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Whiteville council adds two challengers, keeps one incumbent

Story by: Jefferson Weaver, The News Reporter

Two new faces will be on the Whiteville city council beginning in December.

Unofficial results from Tuesday’s municipal elections show former Parks and Recreation Director Tim Collier won the District Two seat from incumbent Harold Troy, 100-75, with one write-in.

In the four-way race for two seats in Whiteville District One, newcomer Justin Smith led the pack handily with 378, followed by incumbent Tim Blackmon with 206. Fellow incumbent Vickie Pait, who initially announced she would not run for reelection, earned 181, while Calvin Norton got 30 ballots. Write-ins totaled 12.

For the mayoral seat, incumbent Terry Mann gathered 505 votes to 94 write-ins, most of which were reportedly for former police officer Marc McGee, who ran an aggressive write-in campaign in recent weeks.

McGee and Mann sat a few feet from one another at the Board of Elections Tuesday night. McGee said he appreciated the support he received, and said he would be back.

“Next time we’ll be on the ballot,” he said.

The longtime police officer was drafted weeks before the election by supporters of cruising in downtown Whiteville. McGee said that while he thinks cruising can be an economic boost for the city, he understands there are other challenges facing the city as well.

“I want what is best for the people of the city,” he said. “I’m not going anywhere.”

Collier was fired by City Manager Darren Currie in April 2016, then reinstated by the city council and allowed to resign. Councilman Harold Troy, whom Collier defeated, voted to reinstate Collier, while the sole board member to vote against the re-hire, Tim Blackmon, won reelection Tuesday night. Collier is currently Parks and Recreation director for Chadbourn.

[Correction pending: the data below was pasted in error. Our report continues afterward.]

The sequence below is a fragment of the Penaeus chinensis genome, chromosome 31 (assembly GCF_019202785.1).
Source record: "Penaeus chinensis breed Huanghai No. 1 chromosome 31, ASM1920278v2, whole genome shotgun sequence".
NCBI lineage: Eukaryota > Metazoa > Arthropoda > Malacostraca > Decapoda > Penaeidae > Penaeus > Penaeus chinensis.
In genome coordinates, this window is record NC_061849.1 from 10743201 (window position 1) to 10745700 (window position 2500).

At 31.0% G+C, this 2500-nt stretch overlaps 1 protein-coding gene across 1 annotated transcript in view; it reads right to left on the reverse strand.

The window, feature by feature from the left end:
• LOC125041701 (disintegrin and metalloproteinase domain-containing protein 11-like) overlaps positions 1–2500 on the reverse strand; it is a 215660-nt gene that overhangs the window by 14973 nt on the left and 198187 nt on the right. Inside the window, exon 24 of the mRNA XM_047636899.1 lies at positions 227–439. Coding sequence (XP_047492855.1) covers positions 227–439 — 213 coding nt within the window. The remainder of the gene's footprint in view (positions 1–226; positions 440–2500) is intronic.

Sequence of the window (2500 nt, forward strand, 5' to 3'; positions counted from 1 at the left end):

Collier said he does not intend to let the past affect his relationship with the board or staff.

“I want what is good for the citizens of the city of Whiteville,” he said. “I just want to do what I can to help out, and learn what I can do to help make things better. We have a great city, and I look forward to learning a lot.”

Collier also said he will be accessible to “anyone in the city”.

“Any and all decisions I make will be based on what the people of the community want,” he said. “I’m going to listen, and do everything I can to better serve them. I’m really humbled that I had so much support. I’m proud people had the confidence in me that they voted for me. I’m going to do my best. I just want to serve my town.”

Councilmembers in Whiteville serve staggered four-year terms, with elections held in years opposite county, state and federal races. The mayor serves a two-year term.

Stuart Rogers